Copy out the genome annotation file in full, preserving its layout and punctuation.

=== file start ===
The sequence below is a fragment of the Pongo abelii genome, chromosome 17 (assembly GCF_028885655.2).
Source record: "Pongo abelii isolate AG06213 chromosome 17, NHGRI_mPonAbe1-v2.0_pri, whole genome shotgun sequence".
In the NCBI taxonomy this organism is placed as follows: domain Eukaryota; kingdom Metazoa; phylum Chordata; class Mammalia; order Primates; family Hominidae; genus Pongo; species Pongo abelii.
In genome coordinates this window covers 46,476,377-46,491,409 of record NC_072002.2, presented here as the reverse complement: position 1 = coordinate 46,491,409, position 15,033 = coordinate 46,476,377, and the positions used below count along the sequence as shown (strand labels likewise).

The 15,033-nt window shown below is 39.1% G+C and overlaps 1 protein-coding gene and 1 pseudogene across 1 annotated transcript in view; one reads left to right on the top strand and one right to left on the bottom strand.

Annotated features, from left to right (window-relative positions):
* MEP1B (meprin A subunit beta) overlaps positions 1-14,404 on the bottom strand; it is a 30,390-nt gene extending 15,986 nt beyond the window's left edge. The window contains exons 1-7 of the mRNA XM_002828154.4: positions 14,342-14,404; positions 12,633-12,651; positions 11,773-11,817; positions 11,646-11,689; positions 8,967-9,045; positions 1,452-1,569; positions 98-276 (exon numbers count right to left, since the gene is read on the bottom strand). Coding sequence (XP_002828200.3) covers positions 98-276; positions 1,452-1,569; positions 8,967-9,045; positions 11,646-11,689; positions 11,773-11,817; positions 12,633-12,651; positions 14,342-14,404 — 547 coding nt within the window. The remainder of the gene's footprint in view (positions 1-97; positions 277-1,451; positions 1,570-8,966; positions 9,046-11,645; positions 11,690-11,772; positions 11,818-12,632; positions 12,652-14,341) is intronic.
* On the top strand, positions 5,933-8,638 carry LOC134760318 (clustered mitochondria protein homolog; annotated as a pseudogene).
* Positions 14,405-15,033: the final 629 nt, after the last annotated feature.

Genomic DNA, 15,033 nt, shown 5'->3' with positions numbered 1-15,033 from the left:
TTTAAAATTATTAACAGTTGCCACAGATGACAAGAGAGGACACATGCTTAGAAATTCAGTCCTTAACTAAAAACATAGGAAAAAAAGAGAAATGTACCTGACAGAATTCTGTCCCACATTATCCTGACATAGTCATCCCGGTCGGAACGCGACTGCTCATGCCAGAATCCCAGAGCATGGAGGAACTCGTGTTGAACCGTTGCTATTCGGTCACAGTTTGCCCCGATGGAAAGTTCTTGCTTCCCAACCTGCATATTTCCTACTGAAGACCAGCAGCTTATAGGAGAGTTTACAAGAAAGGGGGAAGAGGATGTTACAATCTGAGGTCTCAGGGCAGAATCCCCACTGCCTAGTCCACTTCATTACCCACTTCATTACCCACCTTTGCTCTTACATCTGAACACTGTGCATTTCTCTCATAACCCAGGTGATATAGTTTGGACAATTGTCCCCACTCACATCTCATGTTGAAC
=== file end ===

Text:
The sequence below is a fragment of the Pongo abelii genome, chromosome 17 (assembly GCF_028885655.2).
Source record: "Pongo abelii isolate AG06213 chromosome 17, NHGRI_mPonAbe1-v2.0_pri, whole genome shotgun sequence".
In the NCBI taxonomy this organism is placed as follows: domain Eukaryota; kingdom Metazoa; phylum Chordata; class Mammalia; order Primates; family Hominidae; genus Pongo; species Pongo abelii.
In genome coordinates this window covers 46,476,377-46,491,409 of record NC_072002.2, presented here as the reverse complement: position 1 = coordinate 46,491,409, position 15,033 = coordinate 46,476,377, and the positions used below count along the sequence as shown (strand labels likewise).

The 15,033-nt window shown below is 39.1% G+C and overlaps 1 protein-coding gene and 1 pseudogene across 1 annotated transcript in view; one reads left to right on the top strand and one right to left on the bottom strand.

Annotated features, from left to right (window-relative positions):
* MEP1B (meprin A subunit beta) overlaps positions 1-14,404 on the bottom strand; it is a 30,390-nt gene extending 15,986 nt beyond the window's left edge. The window contains exons 1-7 of the mRNA XM_002828154.4: positions 14,342-14,404; positions 12,633-12,651; positions 11,773-11,817; positions 11,646-11,689; positions 8,967-9,045; positions 1,452-1,569; positions 98-276 (exon numbers count right to left, since the gene is read on the bottom strand). Coding sequence (XP_002828200.3) covers positions 98-276; positions 1,452-1,569; positions 8,967-9,045; positions 11,646-11,689; positions 11,773-11,817; positions 12,633-12,651; positions 14,342-14,404 — 547 coding nt within the window. The remainder of the gene's footprint in view (positions 1-97; positions 277-1,451; positions 1,570-8,966; positions 9,046-11,645; positions 11,690-11,772; positions 11,818-12,632; positions 12,652-14,341) is intronic.
* On the top strand, positions 5,933-8,638 carry LOC134760318 (clustered mitochondria protein homolog; annotated as a pseudogene).
* Positions 14,405-15,033: the final 629 nt, after the last annotated feature.

Genomic DNA, 15,033 nt, shown 5'->3' with positions numbered 1-15,033 from the left:
TTTAAAATTATTAACAGTTGCCACAGATGACAAGAGAGGACACATGCTTAGAAATTCAGTCCTTAACTAAAAACATAGGAAAAAAAGAGAAATGTACCTGACAGAATTCTGTCCCACATTATCCTGACATAGTCATCCCGGTCGGAACGCGACTGCTCATGCCAGAATCCCAGAGCATGGAGGAACTCGTGTTGAACCGTTGCTATTCGGTCACAGTTTGCCCCGATGGAAAGTTCTTGCTTCCCAACCTGCATATTTCCTACTGAAGACCAGCAGCTTATAGGAGAGTTTACAAGAAAGGGGGAAGAGGATGTTACAATCTGAGGTCTCAGGGCAGAATCCCCACTGCCTAGTCCACTTCATTACCCACTTCATTACCCACCTTTGCTCTTACATCTGAACACTGTGCATTTCTCTCATAACCCAGGTGATATAGTTTGGACAATTGTCCCCACTCACATCTCATGTTGAAC